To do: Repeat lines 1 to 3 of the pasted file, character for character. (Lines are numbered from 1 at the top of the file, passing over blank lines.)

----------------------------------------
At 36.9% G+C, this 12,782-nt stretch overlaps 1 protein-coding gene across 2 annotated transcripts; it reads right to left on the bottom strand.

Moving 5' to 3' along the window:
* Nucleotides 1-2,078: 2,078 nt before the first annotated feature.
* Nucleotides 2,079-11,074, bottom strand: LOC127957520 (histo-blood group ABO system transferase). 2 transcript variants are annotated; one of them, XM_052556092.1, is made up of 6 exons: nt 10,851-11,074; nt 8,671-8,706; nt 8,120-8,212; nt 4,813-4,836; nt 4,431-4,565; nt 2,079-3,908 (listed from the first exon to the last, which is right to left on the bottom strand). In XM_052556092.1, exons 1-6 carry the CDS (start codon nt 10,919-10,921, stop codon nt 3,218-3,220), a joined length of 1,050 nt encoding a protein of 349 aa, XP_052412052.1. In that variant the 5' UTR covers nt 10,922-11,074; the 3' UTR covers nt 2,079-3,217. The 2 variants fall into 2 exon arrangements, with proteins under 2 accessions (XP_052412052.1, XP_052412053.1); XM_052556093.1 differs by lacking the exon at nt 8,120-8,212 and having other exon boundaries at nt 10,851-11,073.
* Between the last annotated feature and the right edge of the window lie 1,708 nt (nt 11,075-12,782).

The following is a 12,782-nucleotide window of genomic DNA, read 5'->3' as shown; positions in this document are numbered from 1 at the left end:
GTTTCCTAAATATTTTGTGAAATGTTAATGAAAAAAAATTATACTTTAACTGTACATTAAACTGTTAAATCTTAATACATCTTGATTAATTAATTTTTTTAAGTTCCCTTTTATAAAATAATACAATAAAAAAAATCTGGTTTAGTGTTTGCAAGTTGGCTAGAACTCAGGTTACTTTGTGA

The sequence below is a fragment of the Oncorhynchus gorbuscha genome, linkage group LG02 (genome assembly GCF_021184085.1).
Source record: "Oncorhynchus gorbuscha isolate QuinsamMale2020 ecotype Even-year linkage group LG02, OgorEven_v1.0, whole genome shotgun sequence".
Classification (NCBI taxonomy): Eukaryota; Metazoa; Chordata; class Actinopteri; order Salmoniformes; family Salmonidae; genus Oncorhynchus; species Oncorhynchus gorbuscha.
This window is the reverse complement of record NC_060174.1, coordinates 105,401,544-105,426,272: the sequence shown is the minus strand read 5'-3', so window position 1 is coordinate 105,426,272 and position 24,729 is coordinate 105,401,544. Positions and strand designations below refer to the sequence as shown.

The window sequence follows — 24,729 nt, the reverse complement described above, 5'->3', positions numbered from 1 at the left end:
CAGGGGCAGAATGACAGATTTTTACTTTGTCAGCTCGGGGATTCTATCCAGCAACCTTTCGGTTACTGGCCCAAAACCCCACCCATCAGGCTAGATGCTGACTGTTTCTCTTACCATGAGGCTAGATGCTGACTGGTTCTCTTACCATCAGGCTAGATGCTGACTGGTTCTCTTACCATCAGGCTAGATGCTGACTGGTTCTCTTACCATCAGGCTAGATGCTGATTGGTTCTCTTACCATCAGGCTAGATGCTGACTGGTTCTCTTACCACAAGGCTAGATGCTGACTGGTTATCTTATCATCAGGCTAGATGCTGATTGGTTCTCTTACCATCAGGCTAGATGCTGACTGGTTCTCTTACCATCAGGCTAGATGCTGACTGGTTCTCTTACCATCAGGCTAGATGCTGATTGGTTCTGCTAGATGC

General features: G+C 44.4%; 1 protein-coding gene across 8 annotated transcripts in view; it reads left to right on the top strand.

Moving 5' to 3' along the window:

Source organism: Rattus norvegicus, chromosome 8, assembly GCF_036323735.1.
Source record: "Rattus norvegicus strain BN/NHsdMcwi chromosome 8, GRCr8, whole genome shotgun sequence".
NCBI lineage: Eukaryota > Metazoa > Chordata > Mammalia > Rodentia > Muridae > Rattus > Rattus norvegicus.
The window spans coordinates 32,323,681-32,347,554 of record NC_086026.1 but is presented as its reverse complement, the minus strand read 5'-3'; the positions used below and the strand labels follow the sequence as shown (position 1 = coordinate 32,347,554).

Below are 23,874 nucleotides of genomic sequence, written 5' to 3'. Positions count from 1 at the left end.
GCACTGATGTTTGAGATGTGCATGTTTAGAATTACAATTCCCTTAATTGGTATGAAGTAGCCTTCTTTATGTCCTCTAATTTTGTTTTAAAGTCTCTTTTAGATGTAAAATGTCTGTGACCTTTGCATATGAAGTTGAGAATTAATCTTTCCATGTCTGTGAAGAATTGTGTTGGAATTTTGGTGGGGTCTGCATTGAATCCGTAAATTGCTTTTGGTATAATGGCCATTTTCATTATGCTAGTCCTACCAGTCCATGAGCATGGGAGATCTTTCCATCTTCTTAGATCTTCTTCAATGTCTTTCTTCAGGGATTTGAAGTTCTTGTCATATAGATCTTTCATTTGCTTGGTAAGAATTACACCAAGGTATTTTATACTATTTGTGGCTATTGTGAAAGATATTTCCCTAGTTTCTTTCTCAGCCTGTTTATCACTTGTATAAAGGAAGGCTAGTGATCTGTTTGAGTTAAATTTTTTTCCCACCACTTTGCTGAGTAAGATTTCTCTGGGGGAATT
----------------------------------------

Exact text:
At 36.9% G+C, this 12,782-nt stretch overlaps 1 protein-coding gene across 2 annotated transcripts; it reads right to left on the bottom strand.

Moving 5' to 3' along the window:
* Nucleotides 1-2,078: 2,078 nt before the first annotated feature.